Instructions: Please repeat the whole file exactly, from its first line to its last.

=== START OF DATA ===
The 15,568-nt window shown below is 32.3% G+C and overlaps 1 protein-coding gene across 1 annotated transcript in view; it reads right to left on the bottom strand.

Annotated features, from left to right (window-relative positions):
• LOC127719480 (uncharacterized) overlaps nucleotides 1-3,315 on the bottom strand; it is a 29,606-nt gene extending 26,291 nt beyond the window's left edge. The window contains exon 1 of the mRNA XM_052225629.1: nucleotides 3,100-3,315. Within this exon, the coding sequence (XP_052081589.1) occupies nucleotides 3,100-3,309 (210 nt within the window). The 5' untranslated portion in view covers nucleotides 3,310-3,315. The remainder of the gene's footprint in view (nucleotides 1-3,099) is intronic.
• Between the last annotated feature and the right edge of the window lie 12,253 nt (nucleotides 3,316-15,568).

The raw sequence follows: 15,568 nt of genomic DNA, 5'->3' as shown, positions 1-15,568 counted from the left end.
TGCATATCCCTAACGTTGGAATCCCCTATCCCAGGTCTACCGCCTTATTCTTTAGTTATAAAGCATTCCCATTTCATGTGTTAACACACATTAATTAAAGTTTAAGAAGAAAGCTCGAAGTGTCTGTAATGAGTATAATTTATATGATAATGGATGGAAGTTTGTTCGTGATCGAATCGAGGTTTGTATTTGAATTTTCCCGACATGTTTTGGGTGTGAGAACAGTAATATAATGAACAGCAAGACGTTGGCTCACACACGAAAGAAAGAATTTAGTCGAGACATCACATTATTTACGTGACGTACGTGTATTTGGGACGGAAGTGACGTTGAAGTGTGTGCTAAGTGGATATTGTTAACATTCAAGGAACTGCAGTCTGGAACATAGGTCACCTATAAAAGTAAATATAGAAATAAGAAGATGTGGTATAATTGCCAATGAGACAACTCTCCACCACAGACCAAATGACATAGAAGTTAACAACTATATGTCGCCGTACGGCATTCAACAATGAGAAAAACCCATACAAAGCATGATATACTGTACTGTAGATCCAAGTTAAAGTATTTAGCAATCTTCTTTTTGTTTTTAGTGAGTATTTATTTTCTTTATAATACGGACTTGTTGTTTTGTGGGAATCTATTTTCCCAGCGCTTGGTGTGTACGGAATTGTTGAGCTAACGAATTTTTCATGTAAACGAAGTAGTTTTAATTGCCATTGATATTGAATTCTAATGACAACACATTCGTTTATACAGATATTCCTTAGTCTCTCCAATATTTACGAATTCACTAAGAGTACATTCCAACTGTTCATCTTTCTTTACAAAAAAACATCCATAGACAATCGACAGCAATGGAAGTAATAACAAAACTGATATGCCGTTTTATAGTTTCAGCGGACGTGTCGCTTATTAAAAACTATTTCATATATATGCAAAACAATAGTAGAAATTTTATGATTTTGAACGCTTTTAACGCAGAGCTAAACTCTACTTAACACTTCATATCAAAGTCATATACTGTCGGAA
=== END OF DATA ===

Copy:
The 15,568-nt window shown below is 32.3% G+C and overlaps 1 protein-coding gene across 1 annotated transcript in view; it reads right to left on the bottom strand.

Annotated features, from left to right (window-relative positions):
• LOC127719480 (uncharacterized) overlaps nucleotides 1-3,315 on the bottom strand; it is a 29,606-nt gene extending 26,291 nt beyond the window's left edge. The window contains exon 1 of the mRNA XM_052225629.1: nucleotides 3,100-3,315. Within this exon, the coding sequence (XP_052081589.1) occupies nucleotides 3,100-3,309 (210 nt within the window). The 5' untranslated portion in view covers nucleotides 3,310-3,315. The remainder of the gene's footprint in view (nucleotides 1-3,099) is intronic.
• Between the last annotated feature and the right edge of the window lie 12,253 nt (nucleotides 3,316-15,568).

The raw sequence follows: 15,568 nt of genomic DNA, 5'->3' as shown, positions 1-15,568 counted from the left end.
TGCATATCCCTAACGTTGGAATCCCCTATCCCAGGTCTACCGCCTTATTCTTTAGTTATAAAGCATTCCCATTTCATGTGTTAACACACATTAATTAAAGTTTAAGAAGAAAGCTCGAAGTGTCTGTAATGAGTATAATTTATATGATAATGGATGGAAGTTTGTTCGTGATCGAATCGAGGTTTGTATTTGAATTTTCCCGACATGTTTTGGGTGTGAGAACAGTAATATAATGAACAGCAAGACGTTGGCTCACACACGAAAGAAAGAATTTAGTCGAGACATCACATTATTTACGTGACGTACGTGTATTTGGGACGGAAGTGACGTTGAAGTGTGTGCTAAGTGGATATTGTTAACATTCAAGGAACTGCAGTCTGGAACATAGGTCACCTATAAAAGTAAATATAGAAATAAGAAGATGTGGTATAATTGCCAATGAGACAACTCTCCACCACAGACCAAATGACATAGAAGTTAACAACTATATGTCGCCGTACGGCATTCAACAATGAGAAAAACCCATACAAAGCATGATATACTGTACTGTAGATCCAAGTTAAAGTATTTAGCAATCTTCTTTTTGTTTTTAGTGAGTATTTATTTTCTTTATAATACGGACTTGTTGTTTTGTGGGAATCTATTTTCCCAGCGCTTGGTGTGTACGGAATTGTTGAGCTAACGAATTTTTCATGTAAACGAAGTAGTTTTAATTGCCATTGATATTGAATTCTAATGACAACACATTCGTTTATACAGATATTCCTTAGTCTCTCCAATATTTACGAATTCACTAAGAGTACATTCCAACTGTTCATCTTTCTTTACAAAAAAACATCCATAGACAATCGACAGCAATGGAAGTAATAACAAAACTGATATGCCGTTTTATAGTTTCAGCGGACGTGTCGCTTATTAAAAACTATTTCATATATATGCAAAACAATAGTAGAAATTTTATGATTTTGAACGCTTTTAACGCAGAGCTAAACTCTACTTAACACTTCATATCAAAGTCATATACTGTCGGAA